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V-Monologues troublesome

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Each year during Winter Term, the Carleton community puts on Eve Ensler’s 1996 play “The Vagina Monologues,” which highlights topics of sexuality and violence against women through a series of monologues. As this year’s performance draws near, producers, directors, and actors in the play have introduced a discussion about the relevance and potential problems of “The Vagina Monologues” and its connection to the anti-violence V-Day movement. This year’s performance is scheduled for Saturday, February 21st.

Producer Ingrid Hofeldt ’17 said that “from the perspective of a lot of feminists at Carleton, who are well versed in issues such as these, say that there are a lot of issues with it.”

On Wednesday, February 11th, the cast hosted a public lunch designed to “reflect on personal experiences and responses to the globalization of the V-Day movement” and the potential problems with the play.

One of the three past participants chosen to speak about their experience, Emily Clark ’17 said, “I think there are still some issues with “The Vagina Monologues.” It definitely caters to the version of a white, upper class woman, which could be better expanded upon to include more diversity.”

Activism Coordinator Melanie Xu ’17 said that “there was one particular monologue about female genital mutilation” that caused problems. While it “is a practice that affects a lot of women all over the world, we cut that out because it was the only representation of third world women’s issues, and that was a really negative and sensationalized piece that is not representative of all women’s experiences.”

Furthering the problematic elements of the play, Hofeldt noted that there are “token monologues. It’s like those are like ‘okay, now we’ve covered this issue’ versus all women’s issues.”

Aspects of the gender identity monologue also created dilemmas for the cast. Because all of the actors portraying the gender identity monologue are cisgender, producers worried that “they couldn’t fully represent that group,” said producer Moriah Arnold ’17.

“So we thought long and hard about it, and in the end we decided to keep it in the production. It’s a very under represented population that needs to be heard, so overall, while it is problematic, we are going to include it with a little disclaimer,” she said.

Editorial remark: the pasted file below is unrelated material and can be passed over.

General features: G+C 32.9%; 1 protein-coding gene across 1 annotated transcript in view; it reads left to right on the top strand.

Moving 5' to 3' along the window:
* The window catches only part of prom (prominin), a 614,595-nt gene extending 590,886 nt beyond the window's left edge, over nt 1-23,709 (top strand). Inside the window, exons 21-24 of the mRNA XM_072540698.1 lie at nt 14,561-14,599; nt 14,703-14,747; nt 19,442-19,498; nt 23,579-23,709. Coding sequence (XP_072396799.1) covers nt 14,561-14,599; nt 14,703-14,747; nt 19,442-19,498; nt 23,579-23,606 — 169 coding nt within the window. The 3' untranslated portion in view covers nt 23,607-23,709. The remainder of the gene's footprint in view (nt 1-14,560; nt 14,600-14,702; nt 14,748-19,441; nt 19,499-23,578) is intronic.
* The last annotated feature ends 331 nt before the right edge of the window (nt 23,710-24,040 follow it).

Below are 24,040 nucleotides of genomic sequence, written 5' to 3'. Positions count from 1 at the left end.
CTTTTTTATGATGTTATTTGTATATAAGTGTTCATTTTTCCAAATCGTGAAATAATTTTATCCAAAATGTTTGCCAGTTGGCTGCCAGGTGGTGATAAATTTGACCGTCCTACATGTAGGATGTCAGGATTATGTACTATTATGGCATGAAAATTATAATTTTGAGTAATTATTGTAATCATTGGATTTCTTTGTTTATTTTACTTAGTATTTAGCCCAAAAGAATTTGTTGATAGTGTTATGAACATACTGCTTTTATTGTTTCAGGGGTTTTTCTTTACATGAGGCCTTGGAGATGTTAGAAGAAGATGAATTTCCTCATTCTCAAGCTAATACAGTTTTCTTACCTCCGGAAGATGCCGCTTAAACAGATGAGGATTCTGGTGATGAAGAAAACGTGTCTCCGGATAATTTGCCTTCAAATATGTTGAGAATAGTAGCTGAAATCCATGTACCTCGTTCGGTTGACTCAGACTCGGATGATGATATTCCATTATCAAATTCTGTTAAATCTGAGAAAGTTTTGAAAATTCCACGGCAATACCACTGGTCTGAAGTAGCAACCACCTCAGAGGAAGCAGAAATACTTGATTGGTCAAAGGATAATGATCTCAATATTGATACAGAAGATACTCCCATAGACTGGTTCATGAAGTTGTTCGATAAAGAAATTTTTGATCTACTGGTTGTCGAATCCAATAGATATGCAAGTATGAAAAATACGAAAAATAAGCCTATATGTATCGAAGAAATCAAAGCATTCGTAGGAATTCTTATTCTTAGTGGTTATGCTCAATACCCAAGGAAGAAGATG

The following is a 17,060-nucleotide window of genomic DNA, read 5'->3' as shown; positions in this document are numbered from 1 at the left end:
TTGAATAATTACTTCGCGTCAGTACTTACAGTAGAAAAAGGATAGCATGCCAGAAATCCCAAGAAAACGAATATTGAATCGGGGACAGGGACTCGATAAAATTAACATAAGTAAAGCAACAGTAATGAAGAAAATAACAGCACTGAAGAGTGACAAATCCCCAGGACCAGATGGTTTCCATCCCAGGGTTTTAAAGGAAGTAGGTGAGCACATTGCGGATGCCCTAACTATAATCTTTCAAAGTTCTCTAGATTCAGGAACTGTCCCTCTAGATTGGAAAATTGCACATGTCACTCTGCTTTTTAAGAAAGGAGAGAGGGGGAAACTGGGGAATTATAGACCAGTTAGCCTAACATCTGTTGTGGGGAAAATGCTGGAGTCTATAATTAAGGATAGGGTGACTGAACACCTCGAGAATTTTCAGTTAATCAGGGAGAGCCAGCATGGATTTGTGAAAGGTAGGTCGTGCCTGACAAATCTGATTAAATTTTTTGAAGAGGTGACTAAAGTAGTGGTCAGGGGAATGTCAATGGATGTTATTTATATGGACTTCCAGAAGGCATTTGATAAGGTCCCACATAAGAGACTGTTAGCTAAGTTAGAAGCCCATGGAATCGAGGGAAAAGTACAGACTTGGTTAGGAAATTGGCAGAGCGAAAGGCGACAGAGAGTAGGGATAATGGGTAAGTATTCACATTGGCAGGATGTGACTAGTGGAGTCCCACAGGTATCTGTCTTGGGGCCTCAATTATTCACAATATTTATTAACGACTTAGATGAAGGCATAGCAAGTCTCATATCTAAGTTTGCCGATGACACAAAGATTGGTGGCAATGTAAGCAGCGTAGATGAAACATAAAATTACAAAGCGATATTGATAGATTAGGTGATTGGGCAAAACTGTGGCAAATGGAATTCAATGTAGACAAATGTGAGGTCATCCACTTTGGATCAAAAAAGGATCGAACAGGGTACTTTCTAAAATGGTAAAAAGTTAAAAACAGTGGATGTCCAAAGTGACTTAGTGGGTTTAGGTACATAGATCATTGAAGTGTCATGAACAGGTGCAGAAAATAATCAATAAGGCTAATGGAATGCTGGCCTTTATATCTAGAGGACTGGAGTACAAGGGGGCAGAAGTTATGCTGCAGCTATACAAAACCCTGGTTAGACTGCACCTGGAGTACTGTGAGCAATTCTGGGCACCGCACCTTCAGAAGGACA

Arnold said, “The Vagina Monologues have not changed much” since the play was written, “which is not good. None of the monologues really represent a college student’s experience, and that’s not good because our audience is mostly college students.”

While these issues produced problems for the cast and caused some to question the effectiveness of the play, this year’s production decided to include disclaimers in the programs to demonstrate the play’s potential shortcomings and generate discussion.

Although Ensler prohibits changing the script, Xu said “We did try to modify the scripts this year in whatever way that we can to increase certain representation, and also decrease misrepresentation.”

According to Hofeldt, “we also helped organize a discussion with the GSC, so there’s a reflection week where people can talk about The Vagina Monologues” and its disputable themes.

Although this year’s production has spurred criticism, each cast member emphasized the importance and positive qualities of the play.

At Wednesday’s lunch, Tiffany Thet ’17 maintained that The Vagina Monologues “can be a platform to bring out a larger conversation about vaginas, women, women’s sexuality, and sexual violence against women. Not just including women in the conversation, but all genders.”

“Although there are voices missing and there are some tropes that are implied that are problematic,” echoed former cast member Rachel Clark ’15, “my monologue was true to one person’s experience, as I think that all the monologues are. There is value in that even if there are problems. We can use that as a jumping off point to generate conversation.”

In addition to sparking dialogue Arnold said that the play creates community and “brings people together, it brings women together. When you’re actually at the event, there’s this power in the room.”

Despite the issues in and relevance of The Vagina Monologues, Hofeldt emphasized the positive aspects of Carleton’s own production, which donates all proceeds to the HOPE Center, a local organization dedicated to the victims of sexual and domestic violence.

“Regardless of what’s problematic about these monologues, we are raising money to go to this organization that’s going to help a lot of people. At the end of the day, that’s what I go back to.”

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